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Women, children worst hit in Kenya as government, agencies scale up war against Aids

HEALTH & SCIENCEBy INB AFRICA NEWS | 6 years ago
By INB AFRICA NEWS | 6 years ago

NAIROBI, KENYA: HIV/Aids first hit the country in 1984. Today, it has left in its wake untold suffering, with women and children heavily bearing the brunt.

The virus has caused suffering and death – wiping out families, leaving many children orphaned and consumed billions of shillings in efforts to stamp out.

Latest government statistics show that 1.6 million people still live with the virus since the first case was reported 30 years ago.

The reports also indicate an estimated 1.7 million Kenyans have died of Aids-related complications since it was first reported. However, the report noted that Aids-related deaths had dropped by two thirds — from 130,000 annually in 2002-2004 to 49,126 in 2011.

The report recommends that National Aids Control Council (NACC) be financially strengthened to provide “strong coordination mechanisms” under the devolved system.

The report, however, established hiccups in funds allocation to different areas of the HIV response.

It states; “There were parallel financing systems with little coordination among donors”.

“The domestic financing mechanisms remain highly inadequate while high costs of HIV/Aids commodities, and declining international commitment and resources for HIV and Aids have become threats to the national response,” the report says.

And despite Government’s concerted efforts to stem its spread, there were 88,620 new infections among adults in 2013, according to the Kenya HIV Estimates Report 2014.

Of these, the majority – 50,530 – were women and 12,940 children.

The report says since 2004, new HIV infections stabilised at about 90,000 per year.

Women and children are the worst hit, with the report showing that HIV prevalence among young females aged between 15 and 24 was higher than that of males in the same age group.

“Teenage girls in this age group,” the report says, “account for 21 per cent of all new HIV”.

Nationally, whereas prevalence among women stands at 7.6, the men’s is at 5.6 per cent.

Speaking on the 30-year HIV/Aids milestone, NACC Head of Communications, Jennifer Wambua, said they are proud of their achievement in controlling the deadly virus.

“NACC has coordinated various agencies involved in dealing with various aspects to contain HIV/Aids and we feel proud about it,” she said.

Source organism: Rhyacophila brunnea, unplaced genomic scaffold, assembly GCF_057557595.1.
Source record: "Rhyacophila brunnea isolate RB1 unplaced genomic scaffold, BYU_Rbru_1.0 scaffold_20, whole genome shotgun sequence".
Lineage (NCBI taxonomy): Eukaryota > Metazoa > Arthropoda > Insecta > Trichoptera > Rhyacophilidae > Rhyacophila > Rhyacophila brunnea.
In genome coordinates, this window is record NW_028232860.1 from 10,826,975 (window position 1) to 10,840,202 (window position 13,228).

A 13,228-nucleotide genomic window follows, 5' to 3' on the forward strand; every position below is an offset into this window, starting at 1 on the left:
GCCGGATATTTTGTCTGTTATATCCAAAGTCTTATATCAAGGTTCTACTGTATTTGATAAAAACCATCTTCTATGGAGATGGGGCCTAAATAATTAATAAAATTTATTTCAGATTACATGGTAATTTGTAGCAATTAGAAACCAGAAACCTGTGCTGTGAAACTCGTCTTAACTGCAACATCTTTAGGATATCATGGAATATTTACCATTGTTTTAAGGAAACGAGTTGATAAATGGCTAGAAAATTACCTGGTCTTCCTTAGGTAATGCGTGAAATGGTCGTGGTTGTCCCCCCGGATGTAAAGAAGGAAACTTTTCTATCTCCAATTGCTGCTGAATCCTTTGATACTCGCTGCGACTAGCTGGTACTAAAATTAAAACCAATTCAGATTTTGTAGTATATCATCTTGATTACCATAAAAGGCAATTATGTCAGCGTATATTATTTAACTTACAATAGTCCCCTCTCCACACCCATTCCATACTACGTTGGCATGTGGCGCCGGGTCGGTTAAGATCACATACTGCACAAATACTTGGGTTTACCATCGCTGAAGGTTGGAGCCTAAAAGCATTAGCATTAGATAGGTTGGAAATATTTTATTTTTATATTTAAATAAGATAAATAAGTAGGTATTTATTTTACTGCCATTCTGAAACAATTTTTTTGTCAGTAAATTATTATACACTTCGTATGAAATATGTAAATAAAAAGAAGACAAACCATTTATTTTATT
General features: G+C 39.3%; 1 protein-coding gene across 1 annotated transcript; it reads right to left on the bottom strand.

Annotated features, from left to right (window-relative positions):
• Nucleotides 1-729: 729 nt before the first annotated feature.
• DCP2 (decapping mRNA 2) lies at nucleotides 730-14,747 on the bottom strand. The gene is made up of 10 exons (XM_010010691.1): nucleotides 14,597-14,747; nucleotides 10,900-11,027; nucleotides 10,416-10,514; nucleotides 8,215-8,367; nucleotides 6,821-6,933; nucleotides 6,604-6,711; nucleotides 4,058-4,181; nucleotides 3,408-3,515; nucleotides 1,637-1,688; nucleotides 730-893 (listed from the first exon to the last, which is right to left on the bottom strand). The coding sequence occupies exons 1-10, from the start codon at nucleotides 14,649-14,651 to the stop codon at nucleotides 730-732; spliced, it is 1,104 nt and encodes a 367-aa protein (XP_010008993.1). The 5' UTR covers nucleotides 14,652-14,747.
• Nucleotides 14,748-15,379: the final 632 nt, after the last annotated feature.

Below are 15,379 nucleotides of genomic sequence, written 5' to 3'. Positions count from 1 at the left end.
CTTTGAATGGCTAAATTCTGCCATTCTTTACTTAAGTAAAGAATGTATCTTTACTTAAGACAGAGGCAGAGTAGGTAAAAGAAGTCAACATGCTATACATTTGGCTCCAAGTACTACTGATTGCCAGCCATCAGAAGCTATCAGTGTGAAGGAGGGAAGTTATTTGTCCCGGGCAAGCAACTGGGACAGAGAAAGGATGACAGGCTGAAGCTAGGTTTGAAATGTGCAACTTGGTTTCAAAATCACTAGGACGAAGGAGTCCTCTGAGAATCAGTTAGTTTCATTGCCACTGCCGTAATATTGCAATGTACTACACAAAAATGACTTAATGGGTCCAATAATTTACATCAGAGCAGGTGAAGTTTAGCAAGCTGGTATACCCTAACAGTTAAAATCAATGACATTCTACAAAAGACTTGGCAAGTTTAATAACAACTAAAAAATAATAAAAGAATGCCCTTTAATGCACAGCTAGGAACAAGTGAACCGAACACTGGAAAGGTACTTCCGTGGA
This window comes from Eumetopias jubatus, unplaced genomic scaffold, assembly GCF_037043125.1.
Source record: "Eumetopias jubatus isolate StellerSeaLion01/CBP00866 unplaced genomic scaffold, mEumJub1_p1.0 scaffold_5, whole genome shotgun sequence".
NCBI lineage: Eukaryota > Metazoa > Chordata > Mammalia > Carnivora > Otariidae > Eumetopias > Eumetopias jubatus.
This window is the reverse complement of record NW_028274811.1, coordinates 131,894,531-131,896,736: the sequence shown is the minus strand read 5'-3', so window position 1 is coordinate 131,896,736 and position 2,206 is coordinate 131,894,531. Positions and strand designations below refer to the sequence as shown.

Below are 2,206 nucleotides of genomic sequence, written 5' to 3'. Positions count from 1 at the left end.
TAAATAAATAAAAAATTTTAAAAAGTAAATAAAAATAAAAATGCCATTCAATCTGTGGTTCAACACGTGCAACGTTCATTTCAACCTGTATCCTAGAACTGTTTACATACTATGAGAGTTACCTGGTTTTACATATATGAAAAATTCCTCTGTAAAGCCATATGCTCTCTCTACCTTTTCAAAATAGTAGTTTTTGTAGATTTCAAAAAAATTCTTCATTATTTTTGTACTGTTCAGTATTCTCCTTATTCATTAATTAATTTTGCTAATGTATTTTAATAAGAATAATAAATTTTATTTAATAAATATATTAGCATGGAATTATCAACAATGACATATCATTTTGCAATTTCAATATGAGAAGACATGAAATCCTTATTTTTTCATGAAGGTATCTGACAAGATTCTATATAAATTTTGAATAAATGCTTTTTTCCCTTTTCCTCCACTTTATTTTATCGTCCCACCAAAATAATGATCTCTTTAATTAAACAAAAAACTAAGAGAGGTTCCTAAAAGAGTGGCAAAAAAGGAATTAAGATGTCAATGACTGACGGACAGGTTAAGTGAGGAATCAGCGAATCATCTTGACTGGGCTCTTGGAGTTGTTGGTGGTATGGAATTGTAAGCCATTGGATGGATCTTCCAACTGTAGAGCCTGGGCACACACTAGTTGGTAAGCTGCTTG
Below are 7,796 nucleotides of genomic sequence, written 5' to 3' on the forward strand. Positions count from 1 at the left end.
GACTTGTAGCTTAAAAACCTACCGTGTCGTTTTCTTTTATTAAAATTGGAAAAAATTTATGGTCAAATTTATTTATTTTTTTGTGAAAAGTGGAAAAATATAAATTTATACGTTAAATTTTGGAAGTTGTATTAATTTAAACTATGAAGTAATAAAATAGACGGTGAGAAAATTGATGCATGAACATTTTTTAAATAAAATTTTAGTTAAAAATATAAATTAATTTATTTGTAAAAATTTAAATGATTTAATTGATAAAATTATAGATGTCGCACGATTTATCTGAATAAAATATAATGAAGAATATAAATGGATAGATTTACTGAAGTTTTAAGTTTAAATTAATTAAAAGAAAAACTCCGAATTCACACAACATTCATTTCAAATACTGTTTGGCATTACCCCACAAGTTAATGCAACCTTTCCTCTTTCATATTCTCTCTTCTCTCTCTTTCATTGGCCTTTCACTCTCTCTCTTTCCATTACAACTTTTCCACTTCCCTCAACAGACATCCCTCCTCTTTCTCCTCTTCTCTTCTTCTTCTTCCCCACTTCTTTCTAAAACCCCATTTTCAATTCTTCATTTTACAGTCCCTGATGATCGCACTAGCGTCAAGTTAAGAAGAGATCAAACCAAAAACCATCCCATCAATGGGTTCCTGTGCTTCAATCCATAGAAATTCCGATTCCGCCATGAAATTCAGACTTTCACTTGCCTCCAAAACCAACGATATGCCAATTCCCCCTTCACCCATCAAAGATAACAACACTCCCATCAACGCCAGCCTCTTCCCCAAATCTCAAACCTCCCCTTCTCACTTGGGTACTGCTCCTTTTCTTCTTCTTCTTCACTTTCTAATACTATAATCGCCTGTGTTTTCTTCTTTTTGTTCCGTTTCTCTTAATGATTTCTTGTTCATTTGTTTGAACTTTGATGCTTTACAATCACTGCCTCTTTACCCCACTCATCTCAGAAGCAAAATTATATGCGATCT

Over the last 10 years, the report says, annual Aids-related deaths have declined.

Approximately 58,465 people died of Aids related causes last year compared to 167,000 in 2003, the report says.

“The decline is attributed to the wider access to anti-retroviral treatment, availed with the roll out of free provision of drugs in 2003,” the report says.

The report document’s the epidemic’s geographical diverseness, ranging from a prevalence of 25.7 in Homa bay County to 0.2 per cent in Wajir.

Counties with the highest adult HIV prevalence in 2013 include Homa Bay, Siaya, Kisumu, Migori, Kisii, Nairobi, and Turkana.

“Despite progress in advancing towards national targets, much remains to be done to halt and reverse the spread of HIV in Kenya,” the report says.

Impressive progress

But a review of Government’s efforts by independent consultants, picked by the NACC, revealed that the country conducted an impressive war against the virus.

The report, made early in the year noted that enrolling HIV-infected people in treatment, encouraging more people to get tested and the vigorous campaign for voluntary male circumcision, had boosted the country’s efforts in fighting HIV/Aids.

The review also noted that Kenya had achieved an estimated anti-retroviral treatment coverage of 81 per cent.

The proportion of people tested for HIV, the report said, had increased from 34 in 2007 to 72 per cent in 2012.

According to the report, the American government, under the Total War against Aids, spent Sh4.4 billion on 10,712 small projects with local organisations during the five years under review.

Other major development partners included (US) President’s Emergency Plan for Aids Relief (Pepfar), World Bank, UNAids, Global Fund and Japan International Cooperation Agency.

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